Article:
The great lakeside estates of La Côte

The former La Bergerie estate was created at the end of the 18th century by
combining a number of plots of agricultural land. At the time the property was known
as Le Marais. By 1850 it had grown into a site of considerable size, covering more
than 200 hectares, and included the grounds of what are now the Villa Les Bleuets,
the Villa de Prangins, the Domaine lmpérial Golf Club, La Bergerie and Le Cottage.
Most of the large lakeside estates on La Côte are created in the 19th century for
wealthy foreign owners. Originally they often consist of agricultural land, but over
time they are progressively transformed into large recreational parks planted with
numerous trees, surrounding the country houses with greenery; some, however,
continue to be used for farming, leading to a mix of residential and utilitarian
functions. The presence – indeed omnipresence – of nature, enjoyment of the
landscape and the lake, and the privacy afforded by their location are the most
distinctive features of these properties.

Source : Pierre-Antoine Troillet, Archéotech SA, La Côte – Grands domaines riverains, ms, 1997

The two Napoleon villas

The first Villa de Prangins (now the clubhouse of the Domaine Impérial Golf
Club, Gland)

In 1861–1862, Prince Napoléon commissions the Parisian architect Emile Trélat to
build a large villa. It is a unique example of its kind in terms of its ground plan,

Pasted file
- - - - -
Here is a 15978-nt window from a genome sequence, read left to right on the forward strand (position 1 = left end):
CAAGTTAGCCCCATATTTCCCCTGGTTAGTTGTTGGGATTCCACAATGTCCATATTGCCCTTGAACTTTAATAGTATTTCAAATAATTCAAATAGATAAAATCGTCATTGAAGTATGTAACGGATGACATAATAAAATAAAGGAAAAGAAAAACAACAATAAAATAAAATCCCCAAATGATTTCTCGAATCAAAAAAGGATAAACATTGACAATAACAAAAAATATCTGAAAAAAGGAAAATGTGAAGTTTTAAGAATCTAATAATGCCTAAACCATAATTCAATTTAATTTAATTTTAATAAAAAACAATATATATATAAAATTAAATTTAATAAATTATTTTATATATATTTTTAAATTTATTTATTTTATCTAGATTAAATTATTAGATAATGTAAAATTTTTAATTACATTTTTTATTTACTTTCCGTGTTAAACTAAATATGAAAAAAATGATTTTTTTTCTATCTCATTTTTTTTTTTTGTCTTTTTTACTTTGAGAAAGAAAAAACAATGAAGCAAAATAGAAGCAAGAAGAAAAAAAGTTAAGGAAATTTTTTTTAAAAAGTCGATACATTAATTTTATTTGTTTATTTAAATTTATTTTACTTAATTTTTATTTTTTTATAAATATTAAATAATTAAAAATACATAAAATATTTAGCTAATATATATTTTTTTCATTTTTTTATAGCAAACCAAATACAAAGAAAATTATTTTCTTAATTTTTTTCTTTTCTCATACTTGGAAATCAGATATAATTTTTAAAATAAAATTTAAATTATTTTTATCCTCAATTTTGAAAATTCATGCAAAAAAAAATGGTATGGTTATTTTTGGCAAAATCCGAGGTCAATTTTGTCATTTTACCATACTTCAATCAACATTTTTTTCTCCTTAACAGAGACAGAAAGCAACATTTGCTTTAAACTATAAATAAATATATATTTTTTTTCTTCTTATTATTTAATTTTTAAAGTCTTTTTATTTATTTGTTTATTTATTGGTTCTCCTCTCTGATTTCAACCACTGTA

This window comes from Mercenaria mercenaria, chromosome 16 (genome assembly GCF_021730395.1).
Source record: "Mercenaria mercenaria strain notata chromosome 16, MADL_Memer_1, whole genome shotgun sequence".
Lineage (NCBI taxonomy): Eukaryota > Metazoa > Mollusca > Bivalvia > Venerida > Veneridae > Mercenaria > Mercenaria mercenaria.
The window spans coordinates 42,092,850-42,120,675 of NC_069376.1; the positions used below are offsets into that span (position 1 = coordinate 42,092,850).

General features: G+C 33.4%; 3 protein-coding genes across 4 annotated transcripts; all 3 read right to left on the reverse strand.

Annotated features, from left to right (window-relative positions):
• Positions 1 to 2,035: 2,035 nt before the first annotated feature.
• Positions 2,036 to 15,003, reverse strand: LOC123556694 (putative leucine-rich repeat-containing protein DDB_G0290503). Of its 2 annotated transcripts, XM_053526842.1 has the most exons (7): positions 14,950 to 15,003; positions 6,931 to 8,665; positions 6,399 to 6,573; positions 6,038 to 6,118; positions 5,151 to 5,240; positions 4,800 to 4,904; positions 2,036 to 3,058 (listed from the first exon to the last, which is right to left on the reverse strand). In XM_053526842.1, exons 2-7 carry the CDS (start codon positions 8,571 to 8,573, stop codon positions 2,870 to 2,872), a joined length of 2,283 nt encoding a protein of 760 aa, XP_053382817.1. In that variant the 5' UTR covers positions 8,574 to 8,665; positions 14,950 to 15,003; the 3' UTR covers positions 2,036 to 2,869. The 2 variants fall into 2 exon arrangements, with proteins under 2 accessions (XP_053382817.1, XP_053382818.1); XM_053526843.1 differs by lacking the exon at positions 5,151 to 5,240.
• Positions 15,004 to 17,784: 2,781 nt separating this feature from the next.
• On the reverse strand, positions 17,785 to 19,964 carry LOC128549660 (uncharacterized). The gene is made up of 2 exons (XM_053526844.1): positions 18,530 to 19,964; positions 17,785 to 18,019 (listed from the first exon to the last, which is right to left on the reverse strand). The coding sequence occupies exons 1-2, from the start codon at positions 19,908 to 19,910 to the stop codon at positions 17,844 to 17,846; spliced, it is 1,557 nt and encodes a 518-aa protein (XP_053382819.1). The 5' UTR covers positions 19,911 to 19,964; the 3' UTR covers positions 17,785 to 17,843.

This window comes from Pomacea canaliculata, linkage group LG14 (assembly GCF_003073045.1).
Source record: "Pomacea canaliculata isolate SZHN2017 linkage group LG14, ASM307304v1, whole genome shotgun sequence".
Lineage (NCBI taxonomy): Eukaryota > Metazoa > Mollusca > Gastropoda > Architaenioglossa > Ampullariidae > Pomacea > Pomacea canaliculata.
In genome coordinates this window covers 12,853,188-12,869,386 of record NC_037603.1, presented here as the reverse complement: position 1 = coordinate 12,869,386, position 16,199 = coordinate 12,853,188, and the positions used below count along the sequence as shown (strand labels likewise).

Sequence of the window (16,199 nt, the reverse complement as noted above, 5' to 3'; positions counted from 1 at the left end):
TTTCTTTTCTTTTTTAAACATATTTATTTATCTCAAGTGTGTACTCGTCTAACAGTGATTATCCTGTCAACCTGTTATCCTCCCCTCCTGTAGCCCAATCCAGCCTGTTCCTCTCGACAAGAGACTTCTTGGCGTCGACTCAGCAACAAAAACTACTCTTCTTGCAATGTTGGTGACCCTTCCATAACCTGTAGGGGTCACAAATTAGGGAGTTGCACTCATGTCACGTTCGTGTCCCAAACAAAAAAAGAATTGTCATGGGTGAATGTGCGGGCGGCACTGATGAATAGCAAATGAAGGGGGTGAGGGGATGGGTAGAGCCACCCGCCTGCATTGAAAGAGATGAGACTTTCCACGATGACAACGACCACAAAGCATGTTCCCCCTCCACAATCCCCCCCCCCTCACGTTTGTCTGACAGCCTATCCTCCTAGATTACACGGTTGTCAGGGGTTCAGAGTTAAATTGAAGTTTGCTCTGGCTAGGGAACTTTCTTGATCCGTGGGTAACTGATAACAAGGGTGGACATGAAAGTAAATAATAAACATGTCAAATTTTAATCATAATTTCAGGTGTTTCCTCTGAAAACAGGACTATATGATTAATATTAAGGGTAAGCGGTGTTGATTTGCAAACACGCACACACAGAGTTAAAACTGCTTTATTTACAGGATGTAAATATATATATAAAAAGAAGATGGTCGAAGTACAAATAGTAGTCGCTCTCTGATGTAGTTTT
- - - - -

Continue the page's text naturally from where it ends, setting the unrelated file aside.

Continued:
composition, style and décors, which bear the influence of new architectural theories.
Emile Trélat is the founder of the Central School of Architecture in Paris, which is
created at the instigation of Eugène-Emmanuel Viollet-le-Duc.
Having suffered a fire and undergone various transformations, the building has sadly
lost many of its original features, and the numerous follies that enlivened the
surrounding area have almost all been demolished. From 1871 onwards the villa was
home to various individuals before finally being sold in 1984 to the Domaine Impérial
Golf Club company, which already owned part of the plain and the woods.

The new Villa de Prangins at Prangins

Having sold part of the La Bergerie estate along with his first house at Gland in 1871,
Prince Napoléon commissions a new one the following year from the Genevan
architect Francis Gindroz, who had designed a number of town houses and villas
between Geneva and Lausanne. Built in a more conventional style than its
predecessor in Gland, the new Villa de Prangins is also far more modest. It is still
owned by the Bonaparte family today.